There’s no beating around the bush with this, so we’ll give it to you straight – Ashley Madison is a website for married people, or those in some kind of relationship, who want to have an affair. The website’s tag line is ‘Life is short. Have an affair’, which should give you an indication of the let’s-cut-the-bullshit level at which it chooses to operate. Formed in 2001, based in Canada and named after two of the most popular North American female baby names at the time, the website claims to have over 20 million members – and it’s now in India (in English and Hindi, no less).
If you’re thinking ‘Hey, so this is a website that facilitates my getting a little nookie on the side – and charges me money for it’, you’re right. The company’s European communication head, Christoph Kraemer, makes it clear that they’re not encouraging people to have affairs. ‘The first thing to do would be to sit down and talk about your problems and seek counselling, as a couple’ he says. ‘If that doesn’t work, then we provide a safe, discreet way for people to have an affair, if they think it’s the solution for them. Who are we to judge, after all?’
Let’s set aside the moral implications for a moment (consenting adults are free to do what they like, to be sure) – just how does the whole thing work? Here’s how – log on, sign up and begin searching the website (and hope like hell you don’t bump into your partner/spouse, going under a name like ‘Dirtykitty74′). The company states up front that it doesn’t conduct any criminal background checks, and that whatever happens once you decide to take a mutual contact forward is on you.
A free account gives you limited access, naturally – to start conversations with interested members, and to do pretty much anything else that helps you score, as it were, you have to buy credits, with male members almost always being the paying party. You can deactivate your account for free, but to completely erase every trace of your having been on the website, including messages in other members’ inboxes, you’ll have to stump up $19 – compared to a divorce settlement, that seems like chump change. Ashley Madison says that it doesn’t store or share any personal data – which is possibly what eBay was saying at the very moment it was being hacked in May and September this year.
In India, Ashley Madison carried out a survey, in the course of which it asked men and women in various cities about why they wanted to have an affair, and to rank lovers across various parameters. The majority of respondents apparently said that they didn’t consider infidelity a sin – but a majority also said that they felt guilty after having an affair. Some other tidbits from the survey: women felt that male lovers in Jaipur were more romantic than in those in Ahmedabad, that Bangalorean men were kinkier than Hyderabadi men and that men in Delhi had, er, better ‘foreign accents’ than those in Mumbai.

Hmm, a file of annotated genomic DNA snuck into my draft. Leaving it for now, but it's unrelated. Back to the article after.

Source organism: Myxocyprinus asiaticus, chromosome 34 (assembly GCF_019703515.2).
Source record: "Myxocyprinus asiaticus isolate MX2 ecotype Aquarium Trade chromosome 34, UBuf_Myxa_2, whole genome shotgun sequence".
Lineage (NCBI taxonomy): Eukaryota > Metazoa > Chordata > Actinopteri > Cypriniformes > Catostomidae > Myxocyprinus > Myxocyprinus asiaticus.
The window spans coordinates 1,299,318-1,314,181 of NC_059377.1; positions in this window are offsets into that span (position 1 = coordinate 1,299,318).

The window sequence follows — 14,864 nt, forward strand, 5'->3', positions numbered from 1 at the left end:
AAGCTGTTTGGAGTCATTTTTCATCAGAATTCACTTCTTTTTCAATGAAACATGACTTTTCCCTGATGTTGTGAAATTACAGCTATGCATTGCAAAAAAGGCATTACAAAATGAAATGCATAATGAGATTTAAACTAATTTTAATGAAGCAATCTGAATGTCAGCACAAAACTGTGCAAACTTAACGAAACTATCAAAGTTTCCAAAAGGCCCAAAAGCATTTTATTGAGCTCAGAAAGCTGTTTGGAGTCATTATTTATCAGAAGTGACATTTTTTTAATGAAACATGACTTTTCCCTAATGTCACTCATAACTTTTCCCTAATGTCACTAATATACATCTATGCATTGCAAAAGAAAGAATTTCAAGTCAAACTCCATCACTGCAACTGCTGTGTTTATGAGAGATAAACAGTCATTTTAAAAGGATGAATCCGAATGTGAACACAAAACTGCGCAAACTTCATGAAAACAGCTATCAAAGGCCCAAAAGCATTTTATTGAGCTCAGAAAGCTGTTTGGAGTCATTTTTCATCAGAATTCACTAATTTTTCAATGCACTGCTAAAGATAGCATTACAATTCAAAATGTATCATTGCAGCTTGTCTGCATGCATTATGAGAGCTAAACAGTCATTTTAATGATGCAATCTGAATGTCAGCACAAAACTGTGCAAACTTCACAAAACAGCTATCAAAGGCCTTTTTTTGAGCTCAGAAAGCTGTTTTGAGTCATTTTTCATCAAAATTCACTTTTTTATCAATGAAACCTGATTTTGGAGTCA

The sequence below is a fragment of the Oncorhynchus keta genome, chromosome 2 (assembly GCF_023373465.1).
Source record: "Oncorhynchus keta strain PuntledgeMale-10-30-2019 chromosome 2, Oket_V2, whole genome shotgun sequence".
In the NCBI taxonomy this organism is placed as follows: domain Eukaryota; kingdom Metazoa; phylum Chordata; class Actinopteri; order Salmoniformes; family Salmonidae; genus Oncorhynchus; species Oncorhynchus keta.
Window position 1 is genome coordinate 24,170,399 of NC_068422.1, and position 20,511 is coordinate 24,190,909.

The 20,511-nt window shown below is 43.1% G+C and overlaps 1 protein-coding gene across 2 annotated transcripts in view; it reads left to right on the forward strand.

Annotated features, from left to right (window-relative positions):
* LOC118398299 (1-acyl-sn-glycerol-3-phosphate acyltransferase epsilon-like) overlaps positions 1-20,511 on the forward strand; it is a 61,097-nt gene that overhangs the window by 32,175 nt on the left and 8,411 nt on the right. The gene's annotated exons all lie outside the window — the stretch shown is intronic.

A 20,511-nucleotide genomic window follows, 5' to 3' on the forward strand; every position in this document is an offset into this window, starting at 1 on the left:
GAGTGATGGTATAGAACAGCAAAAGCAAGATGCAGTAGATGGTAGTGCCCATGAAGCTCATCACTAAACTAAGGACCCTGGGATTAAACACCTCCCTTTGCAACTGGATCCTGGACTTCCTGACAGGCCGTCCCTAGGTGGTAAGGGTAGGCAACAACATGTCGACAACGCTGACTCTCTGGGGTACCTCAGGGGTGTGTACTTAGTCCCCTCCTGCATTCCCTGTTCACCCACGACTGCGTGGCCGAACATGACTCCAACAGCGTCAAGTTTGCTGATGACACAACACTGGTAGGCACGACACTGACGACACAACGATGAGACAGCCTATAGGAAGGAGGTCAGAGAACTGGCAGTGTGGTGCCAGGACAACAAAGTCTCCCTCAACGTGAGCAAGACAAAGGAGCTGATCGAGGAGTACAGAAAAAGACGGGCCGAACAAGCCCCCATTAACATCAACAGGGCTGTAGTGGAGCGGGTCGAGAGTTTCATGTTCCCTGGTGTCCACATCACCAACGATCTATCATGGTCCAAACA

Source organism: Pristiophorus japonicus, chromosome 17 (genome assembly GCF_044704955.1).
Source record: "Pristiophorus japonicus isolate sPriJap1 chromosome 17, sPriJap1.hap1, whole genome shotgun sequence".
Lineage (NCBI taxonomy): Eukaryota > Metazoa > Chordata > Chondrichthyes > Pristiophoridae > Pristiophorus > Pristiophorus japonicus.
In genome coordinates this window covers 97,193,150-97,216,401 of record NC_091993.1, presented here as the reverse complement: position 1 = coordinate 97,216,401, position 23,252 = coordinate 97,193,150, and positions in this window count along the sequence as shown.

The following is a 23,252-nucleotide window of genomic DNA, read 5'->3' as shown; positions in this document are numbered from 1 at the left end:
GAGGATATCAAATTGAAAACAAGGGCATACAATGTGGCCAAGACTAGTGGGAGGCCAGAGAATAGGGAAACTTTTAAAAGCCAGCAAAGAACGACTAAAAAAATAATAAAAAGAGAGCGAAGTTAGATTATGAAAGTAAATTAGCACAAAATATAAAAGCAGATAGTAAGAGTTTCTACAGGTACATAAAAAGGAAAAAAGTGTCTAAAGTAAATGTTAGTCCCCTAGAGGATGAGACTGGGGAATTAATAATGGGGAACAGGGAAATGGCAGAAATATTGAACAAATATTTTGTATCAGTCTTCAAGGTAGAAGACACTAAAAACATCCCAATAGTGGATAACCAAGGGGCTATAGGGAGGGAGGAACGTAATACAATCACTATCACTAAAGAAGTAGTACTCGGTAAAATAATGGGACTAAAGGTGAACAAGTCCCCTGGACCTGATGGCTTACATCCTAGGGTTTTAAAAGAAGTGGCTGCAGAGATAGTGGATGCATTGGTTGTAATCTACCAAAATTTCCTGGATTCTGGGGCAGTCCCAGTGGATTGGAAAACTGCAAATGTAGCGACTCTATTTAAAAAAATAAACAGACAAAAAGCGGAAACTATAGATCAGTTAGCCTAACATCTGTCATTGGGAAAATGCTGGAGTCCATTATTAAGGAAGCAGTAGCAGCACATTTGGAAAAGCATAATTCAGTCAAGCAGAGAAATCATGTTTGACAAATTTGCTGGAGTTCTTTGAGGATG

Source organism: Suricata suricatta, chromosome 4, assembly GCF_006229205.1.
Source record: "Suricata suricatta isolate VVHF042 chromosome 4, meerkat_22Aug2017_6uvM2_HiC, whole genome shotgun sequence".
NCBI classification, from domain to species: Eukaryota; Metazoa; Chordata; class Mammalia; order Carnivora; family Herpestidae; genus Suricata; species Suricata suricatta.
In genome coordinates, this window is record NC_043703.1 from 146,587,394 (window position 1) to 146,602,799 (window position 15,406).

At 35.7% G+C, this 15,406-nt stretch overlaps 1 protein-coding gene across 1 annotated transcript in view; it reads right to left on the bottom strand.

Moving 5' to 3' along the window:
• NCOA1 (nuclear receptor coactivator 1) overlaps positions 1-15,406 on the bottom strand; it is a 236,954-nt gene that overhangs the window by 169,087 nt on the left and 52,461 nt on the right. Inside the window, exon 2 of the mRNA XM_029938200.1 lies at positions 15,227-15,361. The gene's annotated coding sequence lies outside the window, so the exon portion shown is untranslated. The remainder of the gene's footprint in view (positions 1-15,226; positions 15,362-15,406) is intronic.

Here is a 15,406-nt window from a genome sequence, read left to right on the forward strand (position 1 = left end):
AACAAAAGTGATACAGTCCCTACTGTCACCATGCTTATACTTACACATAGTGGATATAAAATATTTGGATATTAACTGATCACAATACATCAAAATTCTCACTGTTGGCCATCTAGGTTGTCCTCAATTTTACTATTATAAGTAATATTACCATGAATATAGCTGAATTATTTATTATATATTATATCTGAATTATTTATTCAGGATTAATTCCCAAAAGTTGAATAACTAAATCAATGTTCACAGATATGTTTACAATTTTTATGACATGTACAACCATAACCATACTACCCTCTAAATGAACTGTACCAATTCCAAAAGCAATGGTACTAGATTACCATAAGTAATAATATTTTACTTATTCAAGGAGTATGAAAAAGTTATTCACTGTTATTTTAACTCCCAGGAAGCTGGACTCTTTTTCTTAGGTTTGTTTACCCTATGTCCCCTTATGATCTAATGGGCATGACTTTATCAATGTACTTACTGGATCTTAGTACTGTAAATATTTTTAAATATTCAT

Any survey about infidelity carried out by a company that has a financial stake in people having affairs has to be taken with a wee grain of salt, of course. In the past, Ashley Madison has had to deal with allegations of creating fake women’s identities to attract more men to the website, and also of snooping on private conversations between members for the purposes of sociological ‘research’.
Given that India isn’t exactly Amsterdam, and that a lot of our laws were written in the Victorian era, you would think that the company is operating on thin ice here. ‘We have legal counsel in India who assures us that we are breaking no laws, so we’re confident on that front’ Kraemer says.
We’re not entirely sure what to make of all this, if we’re honest – the fact is that men and women cheat on their spouses and partners all the time, for various reasons; this is something that can be filed away under ‘universal truth’. Actively profiting from situations in which people and their families are likely to suffer emotional damage – now that’s a grey area, if there ever was one. Still, if you’re a consenting adult, and if you’re interested, you know the two words to enter in your next Google search.